Sanjay Murthy Sanjay Murthy

Closed for refurbishment is a familiar sign, especially over the quieter summer months. One assumes the outlet is tired, needs a refresh or some technical work. But not very often do you see a sign that says ‘closed because we didn’t plan it properly in the first place’.

Independent brands and their entrepreneurial owners spend a lot of time and money developing concepts. But it’s when they get to operating the unit that the tinkering starts, usually on the advice of their Food Network-loving friends and family: ‘You must add <insert product> to your menu because <insert competitor> is selling it and everybody is talking about it.’

Panic sets in, and by adding financial pressures to the mix, your brand will start to lose its way. And because there wasn’t a solid delivery and growth plan in place, the outlet starts to perform worse than before and owners tinker even more ferociously. So why don’t owners put a sign up to say ‘closed for concept refurbishment’ and start again?

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Probably because admitting that you haven’t quite got something right doesn’t come readily to most people, especially those willing to leave the comfort of a steady job and go at it alone.

Clearly, this is an issue that affects home-grown brands whose owners have an emotional and financial attachment, whereas chains have more solid and long-term outlooks and periodically refresh in line with the parent brand’s research and forecast of trends. Budgets, resources and focus group sycophants aside, the principles of implementation are similar — plan, execute and persist.

With a number of independent brands entering the market, planning and executing to longer-term objectives is more sensible. The customer likes the security of consistency and by meddling, the owner not only diminishes the professionals working there but also confuses the consumer.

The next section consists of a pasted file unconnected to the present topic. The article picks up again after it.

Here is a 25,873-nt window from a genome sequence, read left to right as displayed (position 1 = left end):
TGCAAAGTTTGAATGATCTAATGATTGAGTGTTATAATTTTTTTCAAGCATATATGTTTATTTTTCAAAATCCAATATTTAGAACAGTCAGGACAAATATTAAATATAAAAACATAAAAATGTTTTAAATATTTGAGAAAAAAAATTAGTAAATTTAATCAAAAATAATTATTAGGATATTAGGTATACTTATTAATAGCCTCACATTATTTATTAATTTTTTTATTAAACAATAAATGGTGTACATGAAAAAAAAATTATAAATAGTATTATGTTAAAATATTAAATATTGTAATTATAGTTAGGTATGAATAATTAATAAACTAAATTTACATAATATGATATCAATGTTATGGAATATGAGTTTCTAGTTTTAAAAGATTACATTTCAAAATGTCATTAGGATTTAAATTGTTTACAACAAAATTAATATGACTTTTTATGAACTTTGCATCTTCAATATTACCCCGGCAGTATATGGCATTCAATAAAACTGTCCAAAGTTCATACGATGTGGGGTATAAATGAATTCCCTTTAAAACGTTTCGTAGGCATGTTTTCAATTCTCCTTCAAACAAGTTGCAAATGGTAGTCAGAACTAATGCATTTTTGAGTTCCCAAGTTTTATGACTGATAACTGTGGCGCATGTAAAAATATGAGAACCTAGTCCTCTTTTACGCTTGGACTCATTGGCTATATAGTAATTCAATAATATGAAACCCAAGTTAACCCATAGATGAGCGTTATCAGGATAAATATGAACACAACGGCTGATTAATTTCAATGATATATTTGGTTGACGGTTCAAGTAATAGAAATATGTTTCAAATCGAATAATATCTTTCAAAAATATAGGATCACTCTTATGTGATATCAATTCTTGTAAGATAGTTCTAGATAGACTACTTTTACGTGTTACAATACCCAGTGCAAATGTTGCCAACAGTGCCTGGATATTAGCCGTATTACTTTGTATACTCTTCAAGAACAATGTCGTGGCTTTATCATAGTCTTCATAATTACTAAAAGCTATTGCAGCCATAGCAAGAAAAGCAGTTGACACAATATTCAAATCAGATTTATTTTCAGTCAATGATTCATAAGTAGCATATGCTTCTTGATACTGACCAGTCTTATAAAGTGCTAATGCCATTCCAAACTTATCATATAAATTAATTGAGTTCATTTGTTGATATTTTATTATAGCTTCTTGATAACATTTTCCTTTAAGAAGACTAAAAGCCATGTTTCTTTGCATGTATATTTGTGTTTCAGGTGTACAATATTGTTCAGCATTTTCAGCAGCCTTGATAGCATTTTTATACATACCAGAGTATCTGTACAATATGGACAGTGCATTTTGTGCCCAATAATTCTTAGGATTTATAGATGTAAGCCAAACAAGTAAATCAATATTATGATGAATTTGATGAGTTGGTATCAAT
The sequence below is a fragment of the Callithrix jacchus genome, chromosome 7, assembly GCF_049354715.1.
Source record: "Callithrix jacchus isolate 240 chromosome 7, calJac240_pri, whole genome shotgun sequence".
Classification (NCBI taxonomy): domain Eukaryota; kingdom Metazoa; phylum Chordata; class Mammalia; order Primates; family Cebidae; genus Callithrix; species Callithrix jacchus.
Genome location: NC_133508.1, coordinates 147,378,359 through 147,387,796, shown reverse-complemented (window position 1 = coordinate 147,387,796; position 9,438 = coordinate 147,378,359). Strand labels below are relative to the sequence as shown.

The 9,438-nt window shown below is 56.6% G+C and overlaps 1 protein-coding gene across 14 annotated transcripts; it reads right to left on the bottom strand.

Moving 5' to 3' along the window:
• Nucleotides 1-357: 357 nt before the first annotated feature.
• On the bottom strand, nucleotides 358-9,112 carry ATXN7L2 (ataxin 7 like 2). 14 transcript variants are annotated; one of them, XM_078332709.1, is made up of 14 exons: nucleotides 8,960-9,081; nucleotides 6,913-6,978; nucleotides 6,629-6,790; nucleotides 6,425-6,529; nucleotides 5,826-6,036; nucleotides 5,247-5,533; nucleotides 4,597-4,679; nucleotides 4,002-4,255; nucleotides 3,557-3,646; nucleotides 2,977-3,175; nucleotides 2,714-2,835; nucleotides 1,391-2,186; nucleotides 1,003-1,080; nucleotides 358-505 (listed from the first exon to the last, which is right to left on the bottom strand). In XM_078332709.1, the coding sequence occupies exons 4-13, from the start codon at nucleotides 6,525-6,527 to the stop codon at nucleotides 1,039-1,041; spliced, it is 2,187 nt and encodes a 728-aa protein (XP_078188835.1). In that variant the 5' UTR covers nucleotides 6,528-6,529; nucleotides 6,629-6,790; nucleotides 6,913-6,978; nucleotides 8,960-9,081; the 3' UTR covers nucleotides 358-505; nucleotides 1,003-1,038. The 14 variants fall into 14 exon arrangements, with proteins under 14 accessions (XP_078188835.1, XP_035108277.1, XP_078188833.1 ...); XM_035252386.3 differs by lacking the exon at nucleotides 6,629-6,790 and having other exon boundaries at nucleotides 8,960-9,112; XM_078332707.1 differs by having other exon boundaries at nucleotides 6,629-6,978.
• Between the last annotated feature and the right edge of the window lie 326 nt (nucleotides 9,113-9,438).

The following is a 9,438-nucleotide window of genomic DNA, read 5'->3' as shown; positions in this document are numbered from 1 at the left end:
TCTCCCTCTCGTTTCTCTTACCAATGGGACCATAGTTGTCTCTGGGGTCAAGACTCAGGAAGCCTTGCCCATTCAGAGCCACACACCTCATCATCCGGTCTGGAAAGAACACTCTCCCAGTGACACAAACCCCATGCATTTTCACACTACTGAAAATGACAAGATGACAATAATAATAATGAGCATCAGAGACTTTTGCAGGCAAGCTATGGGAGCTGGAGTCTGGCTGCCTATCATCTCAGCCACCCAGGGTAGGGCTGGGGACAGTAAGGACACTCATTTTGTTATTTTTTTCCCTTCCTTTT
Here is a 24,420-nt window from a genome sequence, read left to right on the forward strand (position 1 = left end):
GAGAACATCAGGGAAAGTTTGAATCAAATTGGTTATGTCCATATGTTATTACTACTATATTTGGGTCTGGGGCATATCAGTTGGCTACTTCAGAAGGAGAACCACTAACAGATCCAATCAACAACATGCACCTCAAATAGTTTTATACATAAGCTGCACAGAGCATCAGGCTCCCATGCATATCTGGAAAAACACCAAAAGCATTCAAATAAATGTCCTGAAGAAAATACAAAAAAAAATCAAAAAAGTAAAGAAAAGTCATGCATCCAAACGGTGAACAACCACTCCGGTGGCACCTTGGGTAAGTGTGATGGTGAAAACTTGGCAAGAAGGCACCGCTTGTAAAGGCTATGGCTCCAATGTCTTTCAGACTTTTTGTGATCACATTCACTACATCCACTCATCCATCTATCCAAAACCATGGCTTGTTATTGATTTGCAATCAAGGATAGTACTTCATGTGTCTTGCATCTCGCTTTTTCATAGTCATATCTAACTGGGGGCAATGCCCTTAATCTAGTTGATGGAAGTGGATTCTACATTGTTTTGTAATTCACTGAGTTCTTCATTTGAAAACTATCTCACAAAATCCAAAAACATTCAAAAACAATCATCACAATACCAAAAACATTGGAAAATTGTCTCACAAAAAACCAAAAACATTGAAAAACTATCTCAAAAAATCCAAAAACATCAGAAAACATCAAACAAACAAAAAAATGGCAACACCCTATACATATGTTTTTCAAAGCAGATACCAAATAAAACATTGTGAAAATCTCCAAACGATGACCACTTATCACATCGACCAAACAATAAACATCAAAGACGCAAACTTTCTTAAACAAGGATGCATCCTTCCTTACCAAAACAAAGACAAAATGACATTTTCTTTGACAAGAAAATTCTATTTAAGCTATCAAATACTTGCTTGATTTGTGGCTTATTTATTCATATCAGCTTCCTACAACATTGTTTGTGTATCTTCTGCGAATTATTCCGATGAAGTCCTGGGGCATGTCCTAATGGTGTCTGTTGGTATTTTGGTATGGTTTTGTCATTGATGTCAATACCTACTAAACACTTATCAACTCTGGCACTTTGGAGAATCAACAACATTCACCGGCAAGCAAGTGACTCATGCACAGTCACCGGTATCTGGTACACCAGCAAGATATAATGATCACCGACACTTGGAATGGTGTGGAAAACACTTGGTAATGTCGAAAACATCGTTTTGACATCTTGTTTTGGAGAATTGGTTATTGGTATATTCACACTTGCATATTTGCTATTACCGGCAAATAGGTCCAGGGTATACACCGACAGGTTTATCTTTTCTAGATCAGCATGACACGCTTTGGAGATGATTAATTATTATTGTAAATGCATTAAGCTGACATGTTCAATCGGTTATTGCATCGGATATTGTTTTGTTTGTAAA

Under-developed concepts determined by current fads and trends combined with finding a location before the concept has been developed fully is a dangerous combination. The financial pressures associated with paying rent, notwithstanding the grace period, means the pressure to open is greater and the ‘make and they will come’ approach leaves too much room for poor product, service and ambiance.

However, if the brand is planned properly from the outset and the location chosen to suit its requirements, then the grace period can be used more effectively and the brand can establish itself with less fiscal pressure and without having to deviate too much from its original plan.

There are a number of outlets, both independent and chained, that are under-going a refurbishment of sorts — be it product, operations, interiors or a complete re-brand. In some ways this shows that the market has moved on from when the brand was first conceived and that owners have to re-invest to keep pace with new upstarts in the market.

But some of these also have to refurbish at a very early stage and in our terminology, refurbishment is the overall brand or any component therein. That is a worrying indictment of an investor who is too hasty in opening due to a fear of missing out on a current fad. Think cupcakes.

If the statistics are to be believed, residents of the UAE eat out a whopping 11 times a week. With Expo 2020 and other imminent traffic generators soon to be announced, investors can afford to plan and develop brands that will spend more time open and less time behind a plywood hoarding promising future excellence.

Sanjay Murthy is the managing director of Figjam, the Dubai-based food & beverage agency. Figjam combines the disciplines of branding, interior design and operations to deliver complete design solutions. Visit